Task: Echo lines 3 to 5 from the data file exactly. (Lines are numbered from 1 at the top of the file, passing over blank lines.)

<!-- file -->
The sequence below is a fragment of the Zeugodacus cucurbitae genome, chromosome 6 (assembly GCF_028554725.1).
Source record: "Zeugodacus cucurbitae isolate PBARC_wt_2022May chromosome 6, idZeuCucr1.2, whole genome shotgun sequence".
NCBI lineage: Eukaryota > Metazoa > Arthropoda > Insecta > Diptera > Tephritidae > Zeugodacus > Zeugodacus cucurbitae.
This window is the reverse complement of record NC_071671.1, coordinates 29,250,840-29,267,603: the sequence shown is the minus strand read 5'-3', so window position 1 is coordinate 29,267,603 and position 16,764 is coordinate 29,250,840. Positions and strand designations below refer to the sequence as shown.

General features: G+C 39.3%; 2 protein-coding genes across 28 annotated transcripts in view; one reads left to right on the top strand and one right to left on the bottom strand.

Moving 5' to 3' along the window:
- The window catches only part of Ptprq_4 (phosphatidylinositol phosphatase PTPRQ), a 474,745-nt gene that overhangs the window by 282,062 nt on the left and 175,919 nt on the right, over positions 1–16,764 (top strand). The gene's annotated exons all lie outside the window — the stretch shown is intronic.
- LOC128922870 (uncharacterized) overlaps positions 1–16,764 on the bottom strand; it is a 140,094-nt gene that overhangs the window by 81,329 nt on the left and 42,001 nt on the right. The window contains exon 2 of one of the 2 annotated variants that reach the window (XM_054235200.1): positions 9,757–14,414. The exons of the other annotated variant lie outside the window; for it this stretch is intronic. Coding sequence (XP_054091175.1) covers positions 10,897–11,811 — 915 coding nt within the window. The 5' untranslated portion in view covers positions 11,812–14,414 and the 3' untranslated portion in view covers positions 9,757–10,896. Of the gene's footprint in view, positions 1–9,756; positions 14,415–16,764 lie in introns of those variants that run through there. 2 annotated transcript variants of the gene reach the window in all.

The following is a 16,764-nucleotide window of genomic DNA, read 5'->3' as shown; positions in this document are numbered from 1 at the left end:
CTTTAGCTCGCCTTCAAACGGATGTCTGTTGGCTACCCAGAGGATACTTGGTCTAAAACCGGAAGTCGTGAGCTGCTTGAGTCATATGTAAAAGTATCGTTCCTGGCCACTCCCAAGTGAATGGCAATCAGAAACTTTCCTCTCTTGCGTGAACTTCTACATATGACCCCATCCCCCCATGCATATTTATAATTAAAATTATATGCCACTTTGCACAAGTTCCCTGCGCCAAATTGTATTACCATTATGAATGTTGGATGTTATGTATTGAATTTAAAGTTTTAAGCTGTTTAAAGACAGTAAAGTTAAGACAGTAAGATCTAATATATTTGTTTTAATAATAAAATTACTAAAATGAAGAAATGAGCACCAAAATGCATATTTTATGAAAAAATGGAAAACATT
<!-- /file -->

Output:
NCBI lineage: Eukaryota > Metazoa > Arthropoda > Insecta > Diptera > Tephritidae > Zeugodacus > Zeugodacus cucurbitae.
This window is the reverse complement of record NC_071671.1, coordinates 29,250,840-29,267,603: the sequence shown is the minus strand read 5'-3', so window position 1 is coordinate 29,267,603 and position 16,764 is coordinate 29,250,840. Positions and strand designations below refer to the sequence as shown.

General features: G+C 39.3%; 2 protein-coding genes across 28 annotated transcripts in view; one reads left to right on the top strand and one right to left on the bottom strand.